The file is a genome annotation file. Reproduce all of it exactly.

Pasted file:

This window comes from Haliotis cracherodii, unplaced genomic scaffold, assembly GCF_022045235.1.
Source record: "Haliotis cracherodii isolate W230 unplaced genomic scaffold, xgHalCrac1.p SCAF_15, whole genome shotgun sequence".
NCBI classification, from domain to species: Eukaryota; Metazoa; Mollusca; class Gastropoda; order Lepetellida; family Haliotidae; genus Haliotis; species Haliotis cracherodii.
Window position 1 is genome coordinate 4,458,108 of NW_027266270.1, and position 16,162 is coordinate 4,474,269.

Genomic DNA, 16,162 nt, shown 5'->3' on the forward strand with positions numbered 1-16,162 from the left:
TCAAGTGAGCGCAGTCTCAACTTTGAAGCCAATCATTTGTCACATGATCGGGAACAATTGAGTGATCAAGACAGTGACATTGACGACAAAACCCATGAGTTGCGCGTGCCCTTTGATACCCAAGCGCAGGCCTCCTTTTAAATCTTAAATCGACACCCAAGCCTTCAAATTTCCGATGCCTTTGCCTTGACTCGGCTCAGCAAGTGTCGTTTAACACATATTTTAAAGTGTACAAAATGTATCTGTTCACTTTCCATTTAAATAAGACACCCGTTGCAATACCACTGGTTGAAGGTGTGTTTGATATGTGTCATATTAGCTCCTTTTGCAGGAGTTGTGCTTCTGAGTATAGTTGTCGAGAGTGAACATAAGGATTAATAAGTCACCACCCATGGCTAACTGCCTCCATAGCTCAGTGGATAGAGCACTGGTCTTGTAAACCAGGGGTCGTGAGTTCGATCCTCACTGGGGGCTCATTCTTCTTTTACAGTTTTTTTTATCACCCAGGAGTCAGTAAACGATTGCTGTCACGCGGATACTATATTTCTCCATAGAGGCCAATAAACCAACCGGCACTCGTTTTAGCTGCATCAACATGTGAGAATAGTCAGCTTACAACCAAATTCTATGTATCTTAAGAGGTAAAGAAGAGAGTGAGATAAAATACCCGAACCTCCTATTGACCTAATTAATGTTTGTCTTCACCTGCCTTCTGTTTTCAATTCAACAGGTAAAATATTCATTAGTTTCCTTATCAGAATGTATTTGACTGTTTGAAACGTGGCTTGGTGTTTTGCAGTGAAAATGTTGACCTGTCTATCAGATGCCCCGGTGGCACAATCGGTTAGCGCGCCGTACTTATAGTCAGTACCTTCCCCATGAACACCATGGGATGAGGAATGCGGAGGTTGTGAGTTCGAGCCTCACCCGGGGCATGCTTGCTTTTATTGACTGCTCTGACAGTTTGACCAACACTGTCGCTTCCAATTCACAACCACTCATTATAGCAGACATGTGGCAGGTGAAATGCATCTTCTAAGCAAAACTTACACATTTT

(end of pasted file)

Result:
This window comes from Haliotis cracherodii, unplaced genomic scaffold, assembly GCF_022045235.1.
Source record: "Haliotis cracherodii isolate W230 unplaced genomic scaffold, xgHalCrac1.p SCAF_15, whole genome shotgun sequence".
NCBI classification, from domain to species: Eukaryota; Metazoa; Mollusca; class Gastropoda; order Lepetellida; family Haliotidae; genus Haliotis; species Haliotis cracherodii.
Window position 1 is genome coordinate 4,458,108 of NW_027266270.1, and position 16,162 is coordinate 4,474,269.

Genomic DNA, 16,162 nt, shown 5'->3' on the forward strand with positions numbered 1-16,162 from the left:
TCAAGTGAGCGCAGTCTCAACTTTGAAGCCAATCATTTGTCACATGATCGGGAACAATTGAGTGATCAAGACAGTGACATTGACGACAAAACCCATGAGTTGCGCGTGCCCTTTGATACCCAAGCGCAGGCCTCCTTTTAAATCTTAAATCGACACCCAAGCCTTCAAATTTCCGATGCCTTTGCCTTGACTCGGCTCAGCAAGTGTCGTTTAACACATATTTTAAAGTGTACAAAATGTATCTGTTCACTTTCCATTTAAATAAGACACCCGTTGCAATACCACTGGTTGAAGGTGTGTTTGATATGTGTCATATTAGCTCCTTTTGCAGGAGTTGTGCTTCTGAGTATAGTTGTCGAGAGTGAACATAAGGATTAATAAGTCACCACCCATGGCTAACTGCCTCCATAGCTCAGTGGATAGAGCACTGGTCTTGTAAACCAGGGGTCGTGAGTTCGATCCTCACTGGGGGCTCATTCTTCTTTTACAGTTTTTTTTATCACCCAGGAGTCAGTAAACGATTGCTGTCACGCGGATACTATATTTCTCCATAGAGGCCAATAAACCAACCGGCACTCGTTTTAGCTGCATCAACATGTGAGAATAGTCAGCTTACAACCAAATTCTATGTATCTTAAGAGGTAAAGAAGAGAGTGAGATAAAATACCCGAACCTCCTATTGACCTAATTAATGTTTGTCTTCACCTGCCTTCTGTTTTCAATTCAACAGGTAAAATATTCATTAGTTTCCTTATCAGAATGTATTTGACTGTTTGAAACGTGGCTTGGTGTTTTGCAGTGAAAATGTTGACCTGTCTATCAGATGCCCCGGTGGCACAATCGGTTAGCGCGCCGTACTTATAGTCAGTACCTTCCCCATGAACACCATGGGATGAGGAATGCGGAGGTTGTGAGTTCGAGCCTCACCCGGGGCATGCTTGCTTTTATTGACTGCTCTGACAGTTTGACCAACACTGTCGCTTCCAATTCACAACCACTCATTATAGCAGACATGTGGCAGGTGAAATGCATCTTCTAAGCAAAACTTACACATTTT